As events become a part of our world again, this is a great time to get back to basics with your communication. Each event you attend from trade shows to conferences or corporate events provides an opportunity to educate about your products, demonstrate your commitment to industry associations, share news, show your team in action and provide the opportunity for customers to directly interact with your products. You should promote these events accordingly to your target audience.
I know what you’re thinking—“Ok, I’ll tell my team to write a press release and one social post and we are fine.”
But instead of treating the event as a throwaway content idea, empower your team to utilize the event to create meaningful dialogue. Before your next event, commit to developing a plan and remain flexible. Put simply: just communicate.
Develop a Plan
What is the event, and why should it matter to your followers? What are you introducing to the market or presenting as a solution to your market’s needs? By creating an understanding of why the event matters, you can develop the needed messaging and medium to best engage your audiences. Based on the event, maybe you need a photo of your booth and strong CTAs to drive foot traffic via social. Instead of just a press release, why not seek out opportunities for interviews with industry publications at your booth.
For social media, develop a content plan prior to attending the event. Since events always have unexpected issues that need to be solved quickly, create bandwidth for yourself by developing copy and potential assets ahead of the event. It’s alright to plan to capture on-site content but always have a fallback plan in case you are pulled to another task and unable to capture content as planned.
For traditional communication plans, be sure to request the contact information for press registered to cover the event. Utilize the list to note with whom you have a relationship that can be leveraged for positive coverage from the event. Also, note writers attending that you would like to develop relationships with and begin outreach prior to the show to create opportunities for a mutually beneficial relationship. As you network with publications during the show, seek out ways to tell the broader narrative of your products to display your organization’s scope of expertise to the writer.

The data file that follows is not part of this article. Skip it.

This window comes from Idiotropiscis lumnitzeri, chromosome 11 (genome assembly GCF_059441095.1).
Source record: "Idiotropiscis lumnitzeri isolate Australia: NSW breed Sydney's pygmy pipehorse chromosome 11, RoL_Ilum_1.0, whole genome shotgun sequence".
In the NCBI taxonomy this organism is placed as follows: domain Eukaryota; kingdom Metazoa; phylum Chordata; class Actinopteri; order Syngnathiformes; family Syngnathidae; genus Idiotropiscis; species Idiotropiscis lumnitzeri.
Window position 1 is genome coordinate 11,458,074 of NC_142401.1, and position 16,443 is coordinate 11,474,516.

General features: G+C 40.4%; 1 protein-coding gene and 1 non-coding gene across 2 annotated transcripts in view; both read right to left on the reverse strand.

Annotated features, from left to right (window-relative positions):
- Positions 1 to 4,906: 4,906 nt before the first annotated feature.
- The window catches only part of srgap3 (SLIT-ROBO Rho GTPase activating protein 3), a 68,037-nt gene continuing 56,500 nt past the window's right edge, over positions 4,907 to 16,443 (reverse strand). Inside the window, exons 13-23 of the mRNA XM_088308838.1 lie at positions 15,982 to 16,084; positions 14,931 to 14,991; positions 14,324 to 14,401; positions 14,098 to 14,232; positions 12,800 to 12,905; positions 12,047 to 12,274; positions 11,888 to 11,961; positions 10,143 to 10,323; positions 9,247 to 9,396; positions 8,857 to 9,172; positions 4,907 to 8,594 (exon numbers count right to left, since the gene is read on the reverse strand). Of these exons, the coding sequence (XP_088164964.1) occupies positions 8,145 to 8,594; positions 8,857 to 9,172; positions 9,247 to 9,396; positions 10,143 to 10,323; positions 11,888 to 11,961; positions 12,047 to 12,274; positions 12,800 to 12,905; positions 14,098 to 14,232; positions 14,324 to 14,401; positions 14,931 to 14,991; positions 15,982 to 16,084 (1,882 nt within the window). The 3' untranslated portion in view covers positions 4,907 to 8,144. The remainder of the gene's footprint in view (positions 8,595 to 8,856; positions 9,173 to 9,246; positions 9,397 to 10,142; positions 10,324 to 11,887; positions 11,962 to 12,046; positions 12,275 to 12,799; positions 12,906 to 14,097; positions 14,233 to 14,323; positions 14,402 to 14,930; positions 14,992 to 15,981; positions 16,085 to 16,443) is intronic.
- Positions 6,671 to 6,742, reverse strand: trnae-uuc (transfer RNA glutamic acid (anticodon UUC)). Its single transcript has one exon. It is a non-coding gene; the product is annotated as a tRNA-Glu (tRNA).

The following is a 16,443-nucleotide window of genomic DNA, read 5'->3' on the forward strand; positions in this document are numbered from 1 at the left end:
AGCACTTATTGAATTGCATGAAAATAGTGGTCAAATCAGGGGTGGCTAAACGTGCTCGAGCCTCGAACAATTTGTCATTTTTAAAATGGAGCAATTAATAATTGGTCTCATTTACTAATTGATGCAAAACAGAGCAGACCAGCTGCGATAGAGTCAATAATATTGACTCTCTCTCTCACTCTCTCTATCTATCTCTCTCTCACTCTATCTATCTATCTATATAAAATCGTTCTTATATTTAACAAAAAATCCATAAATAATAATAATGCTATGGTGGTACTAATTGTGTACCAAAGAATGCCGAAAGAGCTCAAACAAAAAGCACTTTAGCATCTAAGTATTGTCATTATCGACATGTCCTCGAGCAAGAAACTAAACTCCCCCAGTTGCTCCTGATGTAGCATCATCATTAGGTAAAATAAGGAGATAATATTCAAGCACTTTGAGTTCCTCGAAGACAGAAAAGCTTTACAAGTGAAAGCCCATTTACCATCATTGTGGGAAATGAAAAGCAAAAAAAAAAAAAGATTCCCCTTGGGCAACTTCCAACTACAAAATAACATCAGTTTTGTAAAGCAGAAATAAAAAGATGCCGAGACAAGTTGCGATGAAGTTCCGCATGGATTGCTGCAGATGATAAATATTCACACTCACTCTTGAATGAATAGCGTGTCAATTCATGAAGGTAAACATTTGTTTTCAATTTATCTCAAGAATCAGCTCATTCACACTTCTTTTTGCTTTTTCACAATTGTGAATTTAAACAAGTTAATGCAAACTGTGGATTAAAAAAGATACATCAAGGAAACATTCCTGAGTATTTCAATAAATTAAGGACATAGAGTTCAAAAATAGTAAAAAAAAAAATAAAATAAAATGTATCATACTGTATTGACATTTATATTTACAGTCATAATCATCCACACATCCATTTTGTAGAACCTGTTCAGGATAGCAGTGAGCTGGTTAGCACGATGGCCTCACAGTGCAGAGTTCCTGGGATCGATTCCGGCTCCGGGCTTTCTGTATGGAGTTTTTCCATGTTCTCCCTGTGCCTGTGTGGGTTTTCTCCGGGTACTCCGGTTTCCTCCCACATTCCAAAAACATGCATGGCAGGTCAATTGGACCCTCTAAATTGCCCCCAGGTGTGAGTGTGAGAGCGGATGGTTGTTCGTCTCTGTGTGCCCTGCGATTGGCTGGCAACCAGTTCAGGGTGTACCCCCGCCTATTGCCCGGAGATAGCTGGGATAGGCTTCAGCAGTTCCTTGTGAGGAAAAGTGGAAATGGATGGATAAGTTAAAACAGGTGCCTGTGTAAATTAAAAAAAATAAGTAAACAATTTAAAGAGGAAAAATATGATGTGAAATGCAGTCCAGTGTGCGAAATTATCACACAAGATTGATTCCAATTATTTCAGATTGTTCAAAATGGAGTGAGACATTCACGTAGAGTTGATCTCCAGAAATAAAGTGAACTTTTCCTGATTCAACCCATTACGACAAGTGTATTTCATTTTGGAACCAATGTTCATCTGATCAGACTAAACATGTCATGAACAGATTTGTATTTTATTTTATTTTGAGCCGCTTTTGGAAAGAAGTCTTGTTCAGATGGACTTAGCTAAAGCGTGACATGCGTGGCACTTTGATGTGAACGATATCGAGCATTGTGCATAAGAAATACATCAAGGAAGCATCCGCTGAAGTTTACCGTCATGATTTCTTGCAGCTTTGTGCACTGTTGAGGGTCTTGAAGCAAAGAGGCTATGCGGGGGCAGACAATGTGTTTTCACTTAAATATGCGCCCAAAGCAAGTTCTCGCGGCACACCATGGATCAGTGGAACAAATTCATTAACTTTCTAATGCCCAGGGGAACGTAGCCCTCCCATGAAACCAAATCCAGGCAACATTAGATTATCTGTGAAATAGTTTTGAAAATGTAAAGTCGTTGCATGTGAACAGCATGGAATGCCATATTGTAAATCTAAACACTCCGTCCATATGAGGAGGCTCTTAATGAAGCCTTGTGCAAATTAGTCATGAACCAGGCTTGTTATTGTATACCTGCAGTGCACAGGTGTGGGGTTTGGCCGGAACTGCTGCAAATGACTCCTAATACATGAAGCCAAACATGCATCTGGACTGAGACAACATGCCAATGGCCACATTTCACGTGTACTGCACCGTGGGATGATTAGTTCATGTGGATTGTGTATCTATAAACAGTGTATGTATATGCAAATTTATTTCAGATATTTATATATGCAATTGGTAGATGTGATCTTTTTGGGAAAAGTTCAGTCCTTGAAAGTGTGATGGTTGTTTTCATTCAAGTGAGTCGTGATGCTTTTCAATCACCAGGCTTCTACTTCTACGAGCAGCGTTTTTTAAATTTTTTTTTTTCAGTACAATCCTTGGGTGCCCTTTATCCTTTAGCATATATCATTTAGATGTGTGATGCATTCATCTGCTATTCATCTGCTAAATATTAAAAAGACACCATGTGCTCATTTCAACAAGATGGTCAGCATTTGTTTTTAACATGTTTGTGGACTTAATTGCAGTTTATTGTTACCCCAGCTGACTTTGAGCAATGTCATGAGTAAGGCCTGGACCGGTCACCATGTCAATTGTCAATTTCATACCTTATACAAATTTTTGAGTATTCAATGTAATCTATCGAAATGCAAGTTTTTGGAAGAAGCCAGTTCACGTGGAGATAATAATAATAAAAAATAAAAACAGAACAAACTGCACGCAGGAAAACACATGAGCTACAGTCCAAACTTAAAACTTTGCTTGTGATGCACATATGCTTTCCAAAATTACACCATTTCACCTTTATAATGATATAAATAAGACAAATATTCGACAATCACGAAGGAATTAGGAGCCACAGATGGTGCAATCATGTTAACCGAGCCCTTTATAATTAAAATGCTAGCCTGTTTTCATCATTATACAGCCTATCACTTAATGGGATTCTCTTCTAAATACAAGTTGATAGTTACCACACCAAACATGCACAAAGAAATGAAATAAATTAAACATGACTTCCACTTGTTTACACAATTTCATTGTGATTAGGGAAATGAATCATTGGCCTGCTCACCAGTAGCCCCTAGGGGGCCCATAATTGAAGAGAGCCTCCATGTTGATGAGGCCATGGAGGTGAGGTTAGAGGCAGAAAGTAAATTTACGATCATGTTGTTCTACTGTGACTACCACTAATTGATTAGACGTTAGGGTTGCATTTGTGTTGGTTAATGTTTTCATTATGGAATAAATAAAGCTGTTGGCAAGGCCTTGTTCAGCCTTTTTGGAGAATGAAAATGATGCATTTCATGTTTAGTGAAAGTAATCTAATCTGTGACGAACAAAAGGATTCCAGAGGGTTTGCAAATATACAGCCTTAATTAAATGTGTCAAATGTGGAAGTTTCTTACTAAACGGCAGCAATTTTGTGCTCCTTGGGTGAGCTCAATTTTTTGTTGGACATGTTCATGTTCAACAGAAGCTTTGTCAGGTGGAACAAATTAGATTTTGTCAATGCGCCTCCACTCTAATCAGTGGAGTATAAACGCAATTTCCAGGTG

Remember when we all thought 2020 was going to be a great year with tons of throwback parties reminiscent of the roaring 20s? Plans do not always come to fruition because of the unexpected. No, this does not mean throw out your plans. It just means be ready to adapt. What if the writer you hoped to meet cancels at the last minute? Do not just brush it off. Make plans to connect with another writer. Again, this is the mindset of seeking opportunity, not merely a single content idea. For example, what if your social livestream cannot proceed due to weak signal in the location? Adapt and film segments that can be aired later as posts or premiers.
Ok, I admit this seems simple, but I think we often forget that simple can be better. Too often, we silo aspects of communication rather than see them as components of our overall communication strategy. Success is found in utilizing tactics like a press release, editorial or social media in conjunction with each other. How are you building upon the tactics in each iteration? When we silo our communication, we should not be surprised that our audiences are not able to decode our message. Silos only serve to create noise, which inhibits our message from being delivered. Your audiences will be different and must be communicated to differently. However, you can utilize your various channels and tactics to deliver a message that builds to educate or call to action.
As your team gets back on the road and we get back to normal, you may not have the bandwidth you experienced over the last two years. Jackson’s team of experts is only a phone call away to support you in Content & PR, Events & Tours, Digital, Branding, Strategy and so much more!